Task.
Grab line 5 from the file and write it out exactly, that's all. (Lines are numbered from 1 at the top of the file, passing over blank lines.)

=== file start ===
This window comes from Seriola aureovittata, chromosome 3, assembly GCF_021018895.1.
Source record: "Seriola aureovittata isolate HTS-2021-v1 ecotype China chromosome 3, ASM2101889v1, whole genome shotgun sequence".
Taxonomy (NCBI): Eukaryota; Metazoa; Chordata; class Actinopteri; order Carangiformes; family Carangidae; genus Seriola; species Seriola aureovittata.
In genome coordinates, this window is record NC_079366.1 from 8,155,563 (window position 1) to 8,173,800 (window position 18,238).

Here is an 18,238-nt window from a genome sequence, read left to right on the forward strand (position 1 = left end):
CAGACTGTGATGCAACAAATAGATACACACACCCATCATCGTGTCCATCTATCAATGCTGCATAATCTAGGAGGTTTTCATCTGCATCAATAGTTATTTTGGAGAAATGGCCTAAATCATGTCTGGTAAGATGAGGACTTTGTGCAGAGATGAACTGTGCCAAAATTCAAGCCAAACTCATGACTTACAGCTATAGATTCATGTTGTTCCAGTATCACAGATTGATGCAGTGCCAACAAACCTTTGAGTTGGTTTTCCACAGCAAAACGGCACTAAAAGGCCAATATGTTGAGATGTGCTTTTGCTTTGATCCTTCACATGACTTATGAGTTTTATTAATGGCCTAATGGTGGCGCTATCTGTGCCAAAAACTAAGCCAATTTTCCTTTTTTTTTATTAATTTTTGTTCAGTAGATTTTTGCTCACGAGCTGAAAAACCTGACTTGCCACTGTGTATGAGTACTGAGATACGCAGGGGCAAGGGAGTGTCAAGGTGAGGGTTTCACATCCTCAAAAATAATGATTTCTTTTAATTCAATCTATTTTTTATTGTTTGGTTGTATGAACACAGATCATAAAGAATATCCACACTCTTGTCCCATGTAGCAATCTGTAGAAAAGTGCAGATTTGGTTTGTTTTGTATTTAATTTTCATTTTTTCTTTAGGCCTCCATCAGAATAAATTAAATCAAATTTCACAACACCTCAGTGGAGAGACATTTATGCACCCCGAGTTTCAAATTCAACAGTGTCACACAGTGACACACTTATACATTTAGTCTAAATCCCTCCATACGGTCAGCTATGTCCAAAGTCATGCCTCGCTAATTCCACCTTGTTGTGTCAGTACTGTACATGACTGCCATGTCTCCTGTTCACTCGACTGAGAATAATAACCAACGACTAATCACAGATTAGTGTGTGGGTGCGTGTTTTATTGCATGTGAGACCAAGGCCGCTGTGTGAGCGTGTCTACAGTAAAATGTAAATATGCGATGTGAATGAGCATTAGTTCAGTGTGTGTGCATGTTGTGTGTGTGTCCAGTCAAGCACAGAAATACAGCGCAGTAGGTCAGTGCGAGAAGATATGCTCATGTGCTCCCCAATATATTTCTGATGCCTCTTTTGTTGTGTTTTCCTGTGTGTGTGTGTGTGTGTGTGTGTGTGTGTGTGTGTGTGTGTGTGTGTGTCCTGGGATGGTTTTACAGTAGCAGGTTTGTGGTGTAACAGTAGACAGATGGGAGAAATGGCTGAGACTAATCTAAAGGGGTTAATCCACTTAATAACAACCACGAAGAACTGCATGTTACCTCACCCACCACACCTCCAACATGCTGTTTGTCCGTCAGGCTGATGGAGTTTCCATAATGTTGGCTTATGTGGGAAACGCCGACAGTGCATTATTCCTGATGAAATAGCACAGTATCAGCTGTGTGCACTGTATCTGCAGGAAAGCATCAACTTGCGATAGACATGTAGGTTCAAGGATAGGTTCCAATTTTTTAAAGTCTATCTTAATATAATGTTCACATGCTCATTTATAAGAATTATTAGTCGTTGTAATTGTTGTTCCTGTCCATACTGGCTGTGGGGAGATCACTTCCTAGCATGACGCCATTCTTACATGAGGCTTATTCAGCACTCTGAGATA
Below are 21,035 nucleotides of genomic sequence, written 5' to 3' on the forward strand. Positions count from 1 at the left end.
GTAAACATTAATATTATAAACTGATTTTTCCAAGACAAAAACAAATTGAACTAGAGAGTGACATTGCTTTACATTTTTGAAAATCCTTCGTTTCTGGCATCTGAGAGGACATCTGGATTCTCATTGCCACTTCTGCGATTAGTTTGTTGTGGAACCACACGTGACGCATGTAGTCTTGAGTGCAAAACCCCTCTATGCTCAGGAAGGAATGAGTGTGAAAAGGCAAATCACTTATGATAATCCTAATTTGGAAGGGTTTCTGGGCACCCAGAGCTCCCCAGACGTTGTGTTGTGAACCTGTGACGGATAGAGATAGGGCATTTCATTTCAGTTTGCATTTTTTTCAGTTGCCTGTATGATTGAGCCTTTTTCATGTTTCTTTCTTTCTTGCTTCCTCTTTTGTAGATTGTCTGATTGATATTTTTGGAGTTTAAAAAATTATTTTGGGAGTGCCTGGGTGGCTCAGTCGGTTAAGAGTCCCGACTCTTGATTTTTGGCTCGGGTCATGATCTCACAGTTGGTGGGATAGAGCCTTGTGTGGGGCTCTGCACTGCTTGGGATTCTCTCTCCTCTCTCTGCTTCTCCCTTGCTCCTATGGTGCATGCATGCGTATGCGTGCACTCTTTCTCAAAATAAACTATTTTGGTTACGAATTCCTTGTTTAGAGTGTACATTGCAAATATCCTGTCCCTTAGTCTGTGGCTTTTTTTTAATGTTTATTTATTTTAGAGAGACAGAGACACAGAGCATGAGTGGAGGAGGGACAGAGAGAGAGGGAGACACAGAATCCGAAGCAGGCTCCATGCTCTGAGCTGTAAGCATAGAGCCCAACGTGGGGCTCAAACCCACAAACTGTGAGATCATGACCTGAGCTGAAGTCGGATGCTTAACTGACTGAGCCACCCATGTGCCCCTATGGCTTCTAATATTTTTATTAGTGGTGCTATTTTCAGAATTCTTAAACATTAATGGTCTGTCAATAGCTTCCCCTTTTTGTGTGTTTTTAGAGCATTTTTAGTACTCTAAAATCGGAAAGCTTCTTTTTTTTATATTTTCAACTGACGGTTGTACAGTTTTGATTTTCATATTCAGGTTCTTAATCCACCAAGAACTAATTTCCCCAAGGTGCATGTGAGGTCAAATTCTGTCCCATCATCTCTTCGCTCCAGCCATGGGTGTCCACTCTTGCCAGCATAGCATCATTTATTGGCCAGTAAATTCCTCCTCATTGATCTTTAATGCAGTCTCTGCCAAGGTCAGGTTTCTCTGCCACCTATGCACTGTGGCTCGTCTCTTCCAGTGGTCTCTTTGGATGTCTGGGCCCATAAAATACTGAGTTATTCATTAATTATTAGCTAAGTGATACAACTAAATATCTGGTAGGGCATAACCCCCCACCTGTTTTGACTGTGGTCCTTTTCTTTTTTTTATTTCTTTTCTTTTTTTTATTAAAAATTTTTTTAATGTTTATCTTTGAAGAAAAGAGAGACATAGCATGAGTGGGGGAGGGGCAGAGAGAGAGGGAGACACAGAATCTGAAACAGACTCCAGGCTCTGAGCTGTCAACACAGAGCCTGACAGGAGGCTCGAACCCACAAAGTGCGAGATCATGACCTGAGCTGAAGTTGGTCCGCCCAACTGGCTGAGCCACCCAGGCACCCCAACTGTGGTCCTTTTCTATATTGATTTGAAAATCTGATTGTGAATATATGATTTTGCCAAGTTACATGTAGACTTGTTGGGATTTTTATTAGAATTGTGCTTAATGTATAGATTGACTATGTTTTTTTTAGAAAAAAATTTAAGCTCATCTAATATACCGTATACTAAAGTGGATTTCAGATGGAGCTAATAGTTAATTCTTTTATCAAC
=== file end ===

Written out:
Here is an 18,238-nt window from a genome sequence, read left to right on the forward strand (position 1 = left end):